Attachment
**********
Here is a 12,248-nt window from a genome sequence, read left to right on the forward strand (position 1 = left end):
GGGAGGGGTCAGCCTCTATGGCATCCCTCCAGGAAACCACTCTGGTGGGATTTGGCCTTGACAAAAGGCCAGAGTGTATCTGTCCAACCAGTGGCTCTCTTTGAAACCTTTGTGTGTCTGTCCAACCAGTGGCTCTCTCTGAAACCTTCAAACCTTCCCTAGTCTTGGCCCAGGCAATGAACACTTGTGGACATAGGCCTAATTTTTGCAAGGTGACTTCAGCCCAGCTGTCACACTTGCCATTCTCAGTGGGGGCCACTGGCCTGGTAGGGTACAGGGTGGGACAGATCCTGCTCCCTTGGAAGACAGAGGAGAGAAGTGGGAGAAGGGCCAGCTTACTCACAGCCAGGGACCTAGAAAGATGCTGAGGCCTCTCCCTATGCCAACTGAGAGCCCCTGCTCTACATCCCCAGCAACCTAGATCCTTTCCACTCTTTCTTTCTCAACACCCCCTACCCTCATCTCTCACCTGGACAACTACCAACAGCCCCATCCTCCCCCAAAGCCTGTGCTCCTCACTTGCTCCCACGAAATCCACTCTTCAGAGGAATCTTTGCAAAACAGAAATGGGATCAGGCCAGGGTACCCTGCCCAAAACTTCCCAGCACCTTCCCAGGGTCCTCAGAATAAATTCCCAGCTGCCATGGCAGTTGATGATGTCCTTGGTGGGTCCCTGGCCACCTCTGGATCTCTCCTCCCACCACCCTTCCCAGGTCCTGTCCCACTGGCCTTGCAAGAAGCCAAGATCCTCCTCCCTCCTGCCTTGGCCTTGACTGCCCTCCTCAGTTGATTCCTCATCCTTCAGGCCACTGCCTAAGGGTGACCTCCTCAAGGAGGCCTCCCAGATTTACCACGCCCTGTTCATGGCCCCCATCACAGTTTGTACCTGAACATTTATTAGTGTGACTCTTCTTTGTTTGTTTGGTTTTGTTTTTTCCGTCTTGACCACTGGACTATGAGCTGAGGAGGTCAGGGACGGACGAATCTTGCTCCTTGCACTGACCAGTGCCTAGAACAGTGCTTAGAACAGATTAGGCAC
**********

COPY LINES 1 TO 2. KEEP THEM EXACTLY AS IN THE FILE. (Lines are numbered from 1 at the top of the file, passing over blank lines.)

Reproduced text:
Here is a 12,248-nt window from a genome sequence, read left to right on the forward strand (position 1 = left end):
GGGAGGGGTCAGCCTCTATGGCATCCCTCCAGGAAACCACTCTGGTGGGATTTGGCCTTGACAAAAGGCCAGAGTGTATCTGTCCAACCAGTGGCTCTCTTTGAAACCTTTGTGTGTCTGTCCAACCAGTGGCTCTCTCTGAAACCTTCAAACCTTCCCTAGTCTTGGCCCAGGCAATGAACACTTGTGGACATAGGCCTAATTTTTGCAAGGTGACTTCAGCCCAGCTGTCACACTTGCCATTCTCAGTGGGGGCCACTGGCCTGGTAGGGTACAGGGTGGGACAGATCCTGCTCCCTTGGAAGACAGAGGAGAGAAGTGGGAGAAGGGCCAGCTTACTCACAGCCAGGGACCTAGAAAGATGCTGAGGCCTCTCCCTATGCCAACTGAGAGCCCCTGCTCTACATCCCCAGCAACCTAGATCCTTTCCACTCTTTCTTTCTCAACACCCCCTACCCTCATCTCTCACCTGGACAACTACCAACAGCCCCATCCTCCCCCAAAGCCTGTGCTCCTCACTTGCTCCCACGAAATCCACTCTTCAGAGGAATCTTTGCAAAACAGAAATGGGATCAGGCCAGGGTACCCTGCCCAAAACTTCCCAGCACCTTCCCAGGGTCCTCAGAATAAATTCCCAGCTGCCATGGCAGTTGATGATGTCCTTGGTGGGTCCCTGGCCACCTCTGGATCTCTCCTCCCACCACCCTTCCCAGGTCCTGTCCCACTGGCCTTGCAAGAAGCCAAGATCCTCCTCCCTCCTGCCTTGGCCTTGACTGCCCTCCTCAGTTGATTCCTCATCCTTCAGGCCACTGCCTAAGGGTGACCTCCTCAAGGAGGCCTCCCAGATTTACCACGCCCTGTTCATGGCCCCCATCACAGTTTGTACCTGAACATTTATTAGTGTGACTCTTCTTTGTTTGTTTGGTTTTGTTTTTTCCGTCTTGACCACTGGACTATGAGCTGAGGAGGTCAGGGACGGACGAATCTTGCTCCTTGCACTGACCAGTGCCTAGAACAGTGCTTAGAACAGATTAGGCAC